New construction to start, but BMC still struggles with debrismumbai Updated: Mar 18, 2018 01:53 IST
Even as the Supreme Court (SC) on Friday lifted a two-year-old ban on new constructions in Mumbai, the Brihanmumbai Municipal Corporation (BMC) is still to come up with a way to process and dispose of 1,400 metric tonnes of construction debris generated daily, the reason why the Bombay high court (HC) imposed the ban.
The ban by the HC was expected to improve management of waste in the city. However, in the past two years, the BMC has only managed to reduce the amount of waste generated daily from 9,500 metric tonnes to 7,500 metric tonnes daily. Processing of waste at both -- Mulund and Deonar landfills – has been stuck at the appointment of contractors, as the civic body didn’t get any bids in two years.
With the amount of debris expected to now increase, the civic body is preparing a new set of rules for its collection and disposal. “We will come up with guidelines for debris collection and disposal,” said Ajoy Mehta, municipal commissioner on Saturday.
The lifting of the ban is likely to give much-needed boost to the civic body’s revenue collection, which has seen a slump in the past two years.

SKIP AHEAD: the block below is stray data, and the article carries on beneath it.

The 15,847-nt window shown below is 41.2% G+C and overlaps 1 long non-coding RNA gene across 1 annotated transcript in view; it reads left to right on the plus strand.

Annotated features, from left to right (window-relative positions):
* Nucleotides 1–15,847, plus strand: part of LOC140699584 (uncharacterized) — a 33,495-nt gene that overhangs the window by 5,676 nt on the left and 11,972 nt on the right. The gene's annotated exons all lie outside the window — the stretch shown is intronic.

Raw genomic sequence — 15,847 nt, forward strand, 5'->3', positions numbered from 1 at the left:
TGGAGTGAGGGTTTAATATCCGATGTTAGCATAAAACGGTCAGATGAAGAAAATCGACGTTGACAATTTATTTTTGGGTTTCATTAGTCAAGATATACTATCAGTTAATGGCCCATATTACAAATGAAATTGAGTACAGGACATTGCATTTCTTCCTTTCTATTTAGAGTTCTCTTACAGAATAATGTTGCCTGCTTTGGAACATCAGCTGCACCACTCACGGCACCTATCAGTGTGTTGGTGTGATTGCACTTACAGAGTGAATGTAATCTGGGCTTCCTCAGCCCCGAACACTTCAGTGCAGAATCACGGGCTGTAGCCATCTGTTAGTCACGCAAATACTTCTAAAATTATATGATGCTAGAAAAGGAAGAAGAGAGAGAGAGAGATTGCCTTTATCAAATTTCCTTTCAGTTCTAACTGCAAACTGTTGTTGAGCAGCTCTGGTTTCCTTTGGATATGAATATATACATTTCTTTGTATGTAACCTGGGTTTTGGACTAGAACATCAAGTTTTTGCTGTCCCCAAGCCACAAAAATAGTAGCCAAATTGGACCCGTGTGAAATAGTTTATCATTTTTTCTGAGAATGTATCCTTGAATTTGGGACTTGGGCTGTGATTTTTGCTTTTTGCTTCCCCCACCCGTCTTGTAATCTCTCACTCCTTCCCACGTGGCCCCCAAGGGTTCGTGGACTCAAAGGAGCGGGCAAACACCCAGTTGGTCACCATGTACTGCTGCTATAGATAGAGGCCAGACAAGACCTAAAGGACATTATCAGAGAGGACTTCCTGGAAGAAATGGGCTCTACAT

Currently, the civic body has two debris dumpers each in all 24 wards that can be booked to pick up debris from the site at a fee of around Rs350 a tonne under its debris-on-call services. In addition, around 1,200 metric tonnes of waste is sent to Deonar and Mulund dumping grounds daily to cover the landfill -- a fire preventive method employed after repeated blazes at Deonar. The only debris recycling plant, which was planned on a 2.8-acre plot in Mulund, is a long way from being functional. The civic body announced the project, but it did not make any headway.
According to rough estimates, around 700 new projects were hit by the HC order city in 2016. On an average, 15-20% construction projects received by the BMC are new projects (the remaining are redevelopment, SRA). For example, in 2014-2015, of the 1,700 permissions for residential and commercial projects, 318 were for new projects.
For the past two years, the development charges that BMC accrues on various premiums (staircase and lift premiums, infrastructure charges) that it collects from builders has shown a downfall of at least Rs1,000 crore. Civic officials are now hoping the revenue will see a significant increase.
Citizen activists are demanding stern measures from the civic body.
“BMC is just playing with numbers when it says they have reduced the daily waste generation. Two years of construction ban and BMC has made no headway with processing of waste and a plant for processing of construction debris. Again, now BMC has six months to prove if the situation has improved,” said Rajkumar Sharma, an activist from Chembur.